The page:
In an effort to stop the increasing incidence of substandard or poor quality drugs in India, the government has proposed to offer financial assistance to drug firms for upgrading manufacturing facilities according to the current quality standards.
A considerable proportion of the medicines being circulated and sold across India are not of standard quality because a large number of drug making factories are not complying with the standard manufacturing practices as most of them find to costly to afford.
Reports also indicate India, one of the biggest medicines manufacturing hubs in the world, could well be a source for fake or poor quality drugs spreading in several regions of the world where the Indian companies export to.
In view of this, the Department of Pharmaceuticals (DoP), government of India has reportedly sent the proposal to launch a scheme to assist the medium pharma enterprises in the country for the technological upgradation of their manufacturing units to comply with the current good manufacturing practices (GMP) set out by world’s leading agencies and regulatory bodies such as WHO, US FDA etc.
The proposed scheme called the Pharmaceutical Technology Upgradation Assistance Scheme (PTUAS) will provide an interest subsidy of five per cent on loans availed for such purposes, amounting upto a project cost or loan amount of Rs 10 crore, reports said.
The interest-subsidised loans can be used for upgrading factory premises, plant and equipment for manufacturing pharmaceutical products for this purpose.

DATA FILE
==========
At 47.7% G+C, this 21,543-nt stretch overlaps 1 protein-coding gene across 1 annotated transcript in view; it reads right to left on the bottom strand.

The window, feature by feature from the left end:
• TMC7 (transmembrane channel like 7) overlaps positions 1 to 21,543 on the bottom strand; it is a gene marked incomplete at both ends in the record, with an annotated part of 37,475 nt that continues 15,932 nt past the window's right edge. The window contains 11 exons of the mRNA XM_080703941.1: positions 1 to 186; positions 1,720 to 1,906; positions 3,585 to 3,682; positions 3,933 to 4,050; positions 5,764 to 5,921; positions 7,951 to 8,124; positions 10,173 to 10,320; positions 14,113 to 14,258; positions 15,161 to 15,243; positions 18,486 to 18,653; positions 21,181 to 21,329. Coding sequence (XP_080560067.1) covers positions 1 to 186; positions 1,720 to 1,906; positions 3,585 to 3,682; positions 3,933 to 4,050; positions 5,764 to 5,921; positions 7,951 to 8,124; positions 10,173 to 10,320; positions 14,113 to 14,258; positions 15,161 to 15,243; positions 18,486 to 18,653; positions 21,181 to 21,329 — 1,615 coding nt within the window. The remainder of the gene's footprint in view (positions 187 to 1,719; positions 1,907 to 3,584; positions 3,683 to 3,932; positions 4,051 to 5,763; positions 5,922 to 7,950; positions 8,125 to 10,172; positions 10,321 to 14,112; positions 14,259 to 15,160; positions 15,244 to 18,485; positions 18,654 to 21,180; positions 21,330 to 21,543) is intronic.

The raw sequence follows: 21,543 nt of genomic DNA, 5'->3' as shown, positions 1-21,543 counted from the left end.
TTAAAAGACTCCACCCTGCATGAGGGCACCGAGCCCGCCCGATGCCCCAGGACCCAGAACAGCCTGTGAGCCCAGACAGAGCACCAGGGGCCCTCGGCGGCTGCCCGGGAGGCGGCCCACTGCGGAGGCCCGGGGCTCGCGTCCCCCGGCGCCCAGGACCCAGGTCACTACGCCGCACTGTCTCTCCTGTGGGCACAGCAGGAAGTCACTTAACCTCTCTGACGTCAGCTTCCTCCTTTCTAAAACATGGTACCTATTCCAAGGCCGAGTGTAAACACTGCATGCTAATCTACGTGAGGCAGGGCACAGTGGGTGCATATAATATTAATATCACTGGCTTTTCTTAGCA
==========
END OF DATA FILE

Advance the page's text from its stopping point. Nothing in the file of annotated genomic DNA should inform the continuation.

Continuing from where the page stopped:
The funds can also be used to select list of well-established and improved technologies and components of equipment that are relevant and essential for upgradation of the factories so as to comply with WHO GMP/ other international norms.
The technologies and equipment list for upgradation of facilities will be periodically revised by the ministry with the help a Technical Committee to be set up.
Pharma companies can undertake multiple activities for technology upgradation such as laboratory, pollution treatment devices, controls, training, documentation, information technology, energy generation, energy saving equipments and automation in production activities, provided they are meant for forward or backward integration.
The subsidised interest will be reimbursed by the department of pharmaceuticals through its nodal agencies.
The medicine companies, however, can avail the use of only new machinery.
But they are permitted to avail of benefits of other schemes, in addition to PTUAS.
The scheme offers a lending period upto five years with a moratorium of one year. The interest subsidy would be available during the currency of loan subject to a maximum period of six years.
If the factory closes midway, and not in operation during the period of availment of incentives the company will lose its eligibility for the interest incentive.
The scheme is expected to boost the production drugs under good quality manufacturing practices and bring down low-quality products being circulated in India currently.
A lot pharmaceutical producers are looking to upgrade their units to comply with WHO-GMP, US FDA and other international norms but are unable to do so due to financial constraints, reports said.